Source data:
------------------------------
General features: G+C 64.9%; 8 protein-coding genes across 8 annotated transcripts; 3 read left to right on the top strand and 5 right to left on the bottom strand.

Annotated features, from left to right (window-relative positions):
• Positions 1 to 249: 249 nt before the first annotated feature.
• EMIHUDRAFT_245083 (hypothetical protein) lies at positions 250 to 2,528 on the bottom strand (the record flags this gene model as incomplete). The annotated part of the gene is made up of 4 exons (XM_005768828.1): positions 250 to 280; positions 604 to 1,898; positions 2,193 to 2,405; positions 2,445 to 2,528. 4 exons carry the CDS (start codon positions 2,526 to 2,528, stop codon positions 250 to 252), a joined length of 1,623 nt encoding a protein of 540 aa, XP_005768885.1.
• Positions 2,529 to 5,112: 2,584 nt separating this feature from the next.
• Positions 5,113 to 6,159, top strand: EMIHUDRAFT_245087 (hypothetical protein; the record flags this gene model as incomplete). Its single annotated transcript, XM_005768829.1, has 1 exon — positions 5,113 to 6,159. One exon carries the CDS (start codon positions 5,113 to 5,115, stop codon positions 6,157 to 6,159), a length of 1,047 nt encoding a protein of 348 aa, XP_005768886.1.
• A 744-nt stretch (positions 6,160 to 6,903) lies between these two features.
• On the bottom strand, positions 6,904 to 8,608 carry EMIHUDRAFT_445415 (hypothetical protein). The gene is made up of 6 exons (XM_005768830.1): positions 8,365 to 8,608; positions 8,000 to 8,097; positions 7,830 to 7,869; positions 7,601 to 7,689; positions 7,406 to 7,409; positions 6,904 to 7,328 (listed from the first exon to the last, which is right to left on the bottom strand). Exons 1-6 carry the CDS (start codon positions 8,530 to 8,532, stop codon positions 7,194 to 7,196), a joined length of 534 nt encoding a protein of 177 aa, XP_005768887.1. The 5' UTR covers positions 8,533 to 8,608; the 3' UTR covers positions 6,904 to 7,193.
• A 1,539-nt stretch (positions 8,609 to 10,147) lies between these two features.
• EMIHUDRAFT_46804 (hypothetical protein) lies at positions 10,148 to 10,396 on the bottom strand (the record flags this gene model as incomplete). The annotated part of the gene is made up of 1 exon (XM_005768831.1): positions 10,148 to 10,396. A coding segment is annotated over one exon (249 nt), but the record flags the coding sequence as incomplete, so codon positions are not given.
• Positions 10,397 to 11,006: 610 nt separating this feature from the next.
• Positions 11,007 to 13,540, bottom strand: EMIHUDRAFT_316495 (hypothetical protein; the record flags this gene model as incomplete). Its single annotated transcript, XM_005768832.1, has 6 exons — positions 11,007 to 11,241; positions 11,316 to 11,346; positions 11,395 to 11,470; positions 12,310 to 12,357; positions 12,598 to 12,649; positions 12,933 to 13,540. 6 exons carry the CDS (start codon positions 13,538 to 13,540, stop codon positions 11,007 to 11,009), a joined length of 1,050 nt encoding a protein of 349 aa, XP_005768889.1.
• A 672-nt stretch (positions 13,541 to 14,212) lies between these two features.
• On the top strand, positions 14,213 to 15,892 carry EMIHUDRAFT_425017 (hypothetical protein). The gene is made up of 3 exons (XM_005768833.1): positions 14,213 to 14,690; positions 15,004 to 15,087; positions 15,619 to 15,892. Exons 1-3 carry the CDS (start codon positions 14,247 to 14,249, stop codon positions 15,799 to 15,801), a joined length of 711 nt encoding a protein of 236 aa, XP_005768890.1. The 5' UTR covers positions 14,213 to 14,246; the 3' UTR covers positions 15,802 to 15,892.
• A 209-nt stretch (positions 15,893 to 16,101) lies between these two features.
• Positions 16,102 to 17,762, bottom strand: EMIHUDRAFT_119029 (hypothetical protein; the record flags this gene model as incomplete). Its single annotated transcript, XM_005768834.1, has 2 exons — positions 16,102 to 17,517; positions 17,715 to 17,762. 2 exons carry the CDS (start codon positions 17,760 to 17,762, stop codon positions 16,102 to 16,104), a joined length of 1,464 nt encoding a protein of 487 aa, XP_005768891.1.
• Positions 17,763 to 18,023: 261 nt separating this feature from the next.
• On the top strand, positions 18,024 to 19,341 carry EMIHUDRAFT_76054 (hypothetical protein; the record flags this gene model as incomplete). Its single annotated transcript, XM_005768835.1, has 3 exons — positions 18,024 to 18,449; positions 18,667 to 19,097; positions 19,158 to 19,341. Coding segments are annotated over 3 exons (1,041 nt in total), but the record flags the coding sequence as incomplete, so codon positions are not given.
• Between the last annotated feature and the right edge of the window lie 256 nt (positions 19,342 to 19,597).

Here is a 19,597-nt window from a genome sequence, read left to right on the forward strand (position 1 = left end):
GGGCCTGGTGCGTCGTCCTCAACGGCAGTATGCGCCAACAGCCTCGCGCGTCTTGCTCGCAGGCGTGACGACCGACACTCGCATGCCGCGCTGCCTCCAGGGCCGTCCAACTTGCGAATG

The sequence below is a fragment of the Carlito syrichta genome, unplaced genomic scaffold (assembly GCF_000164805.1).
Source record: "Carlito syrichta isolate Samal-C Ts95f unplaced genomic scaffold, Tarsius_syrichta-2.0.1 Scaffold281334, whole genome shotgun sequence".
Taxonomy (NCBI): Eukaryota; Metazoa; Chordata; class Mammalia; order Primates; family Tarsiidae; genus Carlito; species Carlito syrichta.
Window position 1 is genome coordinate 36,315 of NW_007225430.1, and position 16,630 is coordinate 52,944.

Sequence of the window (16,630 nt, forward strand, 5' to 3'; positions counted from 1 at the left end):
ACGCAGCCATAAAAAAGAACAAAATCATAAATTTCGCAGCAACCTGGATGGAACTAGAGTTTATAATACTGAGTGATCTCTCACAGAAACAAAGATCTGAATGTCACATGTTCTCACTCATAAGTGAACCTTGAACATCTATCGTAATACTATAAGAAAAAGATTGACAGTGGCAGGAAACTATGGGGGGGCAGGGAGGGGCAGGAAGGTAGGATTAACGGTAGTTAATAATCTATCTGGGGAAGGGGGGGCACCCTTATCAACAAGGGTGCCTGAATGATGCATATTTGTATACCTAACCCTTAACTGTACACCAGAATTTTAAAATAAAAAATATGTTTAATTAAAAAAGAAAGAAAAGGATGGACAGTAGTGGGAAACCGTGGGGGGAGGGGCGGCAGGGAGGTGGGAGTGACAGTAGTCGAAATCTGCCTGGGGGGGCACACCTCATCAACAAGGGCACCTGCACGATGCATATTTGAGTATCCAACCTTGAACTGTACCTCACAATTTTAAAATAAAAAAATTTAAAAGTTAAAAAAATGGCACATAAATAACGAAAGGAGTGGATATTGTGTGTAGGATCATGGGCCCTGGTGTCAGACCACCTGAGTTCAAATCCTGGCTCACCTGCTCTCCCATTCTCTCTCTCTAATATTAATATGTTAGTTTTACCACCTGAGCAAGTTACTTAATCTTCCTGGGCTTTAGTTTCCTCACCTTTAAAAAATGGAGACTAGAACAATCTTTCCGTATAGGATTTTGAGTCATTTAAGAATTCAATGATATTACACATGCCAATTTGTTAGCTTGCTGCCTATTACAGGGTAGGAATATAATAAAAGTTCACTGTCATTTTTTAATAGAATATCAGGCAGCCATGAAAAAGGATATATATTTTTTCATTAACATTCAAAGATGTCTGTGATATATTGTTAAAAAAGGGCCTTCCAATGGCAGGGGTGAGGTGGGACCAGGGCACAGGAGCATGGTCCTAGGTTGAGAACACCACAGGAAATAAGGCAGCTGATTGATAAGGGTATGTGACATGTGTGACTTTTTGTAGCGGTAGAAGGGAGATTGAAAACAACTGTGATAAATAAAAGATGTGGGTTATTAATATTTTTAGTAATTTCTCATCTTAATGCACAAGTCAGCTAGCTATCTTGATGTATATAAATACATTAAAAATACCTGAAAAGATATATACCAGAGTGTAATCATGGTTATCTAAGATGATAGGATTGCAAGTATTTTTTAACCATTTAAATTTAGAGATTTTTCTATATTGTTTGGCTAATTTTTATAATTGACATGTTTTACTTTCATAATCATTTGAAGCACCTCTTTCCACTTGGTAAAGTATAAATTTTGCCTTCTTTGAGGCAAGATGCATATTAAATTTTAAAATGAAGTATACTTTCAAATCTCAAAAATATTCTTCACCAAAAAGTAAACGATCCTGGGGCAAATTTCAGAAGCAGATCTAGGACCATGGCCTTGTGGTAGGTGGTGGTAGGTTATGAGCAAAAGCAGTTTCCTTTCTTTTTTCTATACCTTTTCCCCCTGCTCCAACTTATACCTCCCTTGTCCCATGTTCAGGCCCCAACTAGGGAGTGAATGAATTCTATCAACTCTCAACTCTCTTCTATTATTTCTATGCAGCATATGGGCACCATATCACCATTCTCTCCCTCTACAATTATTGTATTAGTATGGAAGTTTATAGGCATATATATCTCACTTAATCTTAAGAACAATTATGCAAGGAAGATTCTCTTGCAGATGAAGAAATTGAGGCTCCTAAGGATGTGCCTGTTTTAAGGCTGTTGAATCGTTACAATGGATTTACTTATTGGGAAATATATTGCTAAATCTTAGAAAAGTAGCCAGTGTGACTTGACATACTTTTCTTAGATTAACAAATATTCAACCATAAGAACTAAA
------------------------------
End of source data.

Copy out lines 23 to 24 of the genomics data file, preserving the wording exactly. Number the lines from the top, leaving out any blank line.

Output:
Source record: "Carlito syrichta isolate Samal-C Ts95f unplaced genomic scaffold, Tarsius_syrichta-2.0.1 Scaffold281334, whole genome shotgun sequence".
Taxonomy (NCBI): Eukaryota; Metazoa; Chordata; class Mammalia; order Primates; family Tarsiidae; genus Carlito; species Carlito syrichta.